Fears of an imminent rise in interest rates have led lenders to close the door on mega-cheap loans.

  • This summer, mortgage rates fell to a record low as providers fought for their customers
  • Last week, however, the Bank of England governor warned that interest rates could rise 
  • Variable rate homeowners will be hit hard by any interest rate rise  

Fears of an imminent increase in interest rates are driving away ultra-cheap mortgages.

NatWest and Nationwide are two lenders that have offered fixed-rate five-year products below 1%.

In a matter of two weeks, the number of loans in this bracket fell by almost a third. As banks and building societies worked to attract customers, mortgage rates fell to a record-breaking low this summer.

Analysts think the price war may have ended. Andrew Bailey, Bank of England governor, cautioned last weekend about the possibility that interest rates could rise to stem the soaring prices.

Nationwide and NatWest are among lenders to have pulled five-year fixed products priced below 1 per cent

NatWest and Nationwide are two lenders that have offered fixed five-year products below 1 percent. 

Yesterday the Bank’s chief economist, Huw Pill, said that with inflation likely to hit 5 per cent early next year, the decision on whether to hike rates in November was very much ‘live’.

The City is betting that the rate will rise as soon as next month. The Bank of England base interest rate was reduced to 0.1% at March’s start of the pandemic.

Variable rate homeowners who are already paying higher food and energy bills will be hit hard by any increase.

A rise of 0.5 percentage points would add around £50 a month to the cost of a £200,000, 25-year mortgage. A 1 per cent increase would add around £90.

‘It seems inevitable that lenders will start to increase fixed rates,’ said Andrew Montlake of mortgage broker Coreco.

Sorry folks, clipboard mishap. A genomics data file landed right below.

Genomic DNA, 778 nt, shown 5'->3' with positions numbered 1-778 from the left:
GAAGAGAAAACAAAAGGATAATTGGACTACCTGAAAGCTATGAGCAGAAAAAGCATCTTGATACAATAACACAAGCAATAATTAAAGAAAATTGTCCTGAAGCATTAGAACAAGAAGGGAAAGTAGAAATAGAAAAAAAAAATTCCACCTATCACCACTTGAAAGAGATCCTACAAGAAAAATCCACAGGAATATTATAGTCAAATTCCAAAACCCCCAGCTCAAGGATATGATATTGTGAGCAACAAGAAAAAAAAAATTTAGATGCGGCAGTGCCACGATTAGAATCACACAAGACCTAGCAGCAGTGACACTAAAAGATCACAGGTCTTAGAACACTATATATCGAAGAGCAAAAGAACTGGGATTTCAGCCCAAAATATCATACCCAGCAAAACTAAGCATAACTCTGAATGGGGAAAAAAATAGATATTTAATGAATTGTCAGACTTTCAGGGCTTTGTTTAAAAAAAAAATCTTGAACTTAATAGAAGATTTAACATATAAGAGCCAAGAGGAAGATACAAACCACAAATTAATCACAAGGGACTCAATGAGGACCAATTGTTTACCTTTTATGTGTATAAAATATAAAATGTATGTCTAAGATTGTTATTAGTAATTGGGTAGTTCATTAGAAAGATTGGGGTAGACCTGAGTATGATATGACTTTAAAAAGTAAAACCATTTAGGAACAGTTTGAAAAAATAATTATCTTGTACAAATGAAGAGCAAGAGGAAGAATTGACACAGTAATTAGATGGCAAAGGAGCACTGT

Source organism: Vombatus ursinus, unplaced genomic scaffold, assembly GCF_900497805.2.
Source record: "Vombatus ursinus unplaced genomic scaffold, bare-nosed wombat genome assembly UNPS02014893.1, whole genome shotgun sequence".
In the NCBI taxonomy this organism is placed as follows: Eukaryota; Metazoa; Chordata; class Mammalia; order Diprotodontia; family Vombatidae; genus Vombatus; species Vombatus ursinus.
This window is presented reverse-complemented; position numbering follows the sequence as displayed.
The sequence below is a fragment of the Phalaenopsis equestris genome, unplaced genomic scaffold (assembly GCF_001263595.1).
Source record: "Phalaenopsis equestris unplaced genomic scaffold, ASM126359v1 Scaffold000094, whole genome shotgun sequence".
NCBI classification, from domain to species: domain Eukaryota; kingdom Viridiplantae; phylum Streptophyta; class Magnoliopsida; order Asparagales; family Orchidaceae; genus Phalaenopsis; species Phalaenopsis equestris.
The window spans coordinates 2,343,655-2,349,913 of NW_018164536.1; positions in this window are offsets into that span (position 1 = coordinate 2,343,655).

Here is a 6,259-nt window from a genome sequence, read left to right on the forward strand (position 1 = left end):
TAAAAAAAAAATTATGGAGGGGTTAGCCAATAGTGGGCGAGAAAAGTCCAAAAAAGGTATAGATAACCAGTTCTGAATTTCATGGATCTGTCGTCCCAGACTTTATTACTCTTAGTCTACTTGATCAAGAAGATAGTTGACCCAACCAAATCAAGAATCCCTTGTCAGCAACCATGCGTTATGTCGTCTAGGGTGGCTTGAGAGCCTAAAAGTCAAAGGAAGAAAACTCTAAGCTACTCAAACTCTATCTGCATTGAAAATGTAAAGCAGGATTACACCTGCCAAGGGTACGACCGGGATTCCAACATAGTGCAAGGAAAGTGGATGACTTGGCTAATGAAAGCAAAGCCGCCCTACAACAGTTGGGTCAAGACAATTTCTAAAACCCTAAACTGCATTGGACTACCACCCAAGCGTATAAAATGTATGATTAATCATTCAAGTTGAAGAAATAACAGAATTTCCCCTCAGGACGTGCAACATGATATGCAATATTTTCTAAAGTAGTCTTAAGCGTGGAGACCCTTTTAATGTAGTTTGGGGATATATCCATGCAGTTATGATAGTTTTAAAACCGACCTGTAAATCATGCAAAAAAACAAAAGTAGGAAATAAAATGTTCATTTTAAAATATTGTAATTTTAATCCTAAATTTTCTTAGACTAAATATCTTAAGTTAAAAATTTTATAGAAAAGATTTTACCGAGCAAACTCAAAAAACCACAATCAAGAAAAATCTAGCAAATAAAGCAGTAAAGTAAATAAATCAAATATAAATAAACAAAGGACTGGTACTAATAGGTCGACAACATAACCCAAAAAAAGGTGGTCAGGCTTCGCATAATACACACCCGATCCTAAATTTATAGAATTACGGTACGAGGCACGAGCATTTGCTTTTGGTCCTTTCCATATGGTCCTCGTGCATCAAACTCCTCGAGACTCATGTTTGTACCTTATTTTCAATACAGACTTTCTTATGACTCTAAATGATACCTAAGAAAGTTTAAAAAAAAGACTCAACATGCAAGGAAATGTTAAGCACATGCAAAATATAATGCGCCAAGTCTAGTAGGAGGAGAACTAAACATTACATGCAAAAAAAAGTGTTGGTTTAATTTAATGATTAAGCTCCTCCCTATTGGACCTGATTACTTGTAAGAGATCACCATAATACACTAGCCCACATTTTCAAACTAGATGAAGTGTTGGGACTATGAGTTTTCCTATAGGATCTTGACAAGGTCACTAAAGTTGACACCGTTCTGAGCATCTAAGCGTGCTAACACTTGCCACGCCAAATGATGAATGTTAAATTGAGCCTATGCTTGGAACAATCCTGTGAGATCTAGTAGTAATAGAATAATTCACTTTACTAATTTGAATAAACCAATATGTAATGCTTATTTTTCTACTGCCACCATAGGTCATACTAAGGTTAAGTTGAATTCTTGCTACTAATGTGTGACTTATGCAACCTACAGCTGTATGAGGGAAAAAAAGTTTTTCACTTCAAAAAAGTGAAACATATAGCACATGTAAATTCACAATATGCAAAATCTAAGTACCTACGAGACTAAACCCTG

Any increase will hit homeowners with variable rate deals and already struggling with higher energy and food bills

Variable rate homeowners will feel the impact of any increase, especially if they are already paying higher energy and food costs.

‘The question is whether the Bank of England holds its nerve or feels it has to act sooner rather than later.’

Many lenders are increasing fixed rates for new customers. David Hollingworth of broker L&C said: ‘Borrowers have enjoyed a period where it felt like rates would drop ever lower. That movement has now taken a rapid turn and we’re already seeing fixed rates rising. The market remains competitive but fixed rates will shift as market expectation of a rate rise grows.’

Nationwide increased its rates for borrowers by requiring a 40% deposit on Wednesday.

The cost of a two year remortgage went up from 0.89 to 1.04 percent. Fixed-term borrowers will pay 1.24 percent instead of 0.99%. NatWest’s five-year offer is 1.02 per cent, up from 0.97 per cent. Santander and Halifax are the only lenders that offer five-year fixed rates below 1%.

Rachel Springall of Moneyfacts said: ‘There is still a plentiful amount of competitively priced mortgage deals out there. Lenders still very much want new business at the moment.’

Nearly half of all first-time buyers this year will have been supported by the bank of dad and mum.

Parents are expected to contribute £9.8billion in gifts and loans – an average of just over £58,000 per purchase, according to property group Savills.

It said that family members have helped almost 1.4million first-time purchasers over the past ten decades.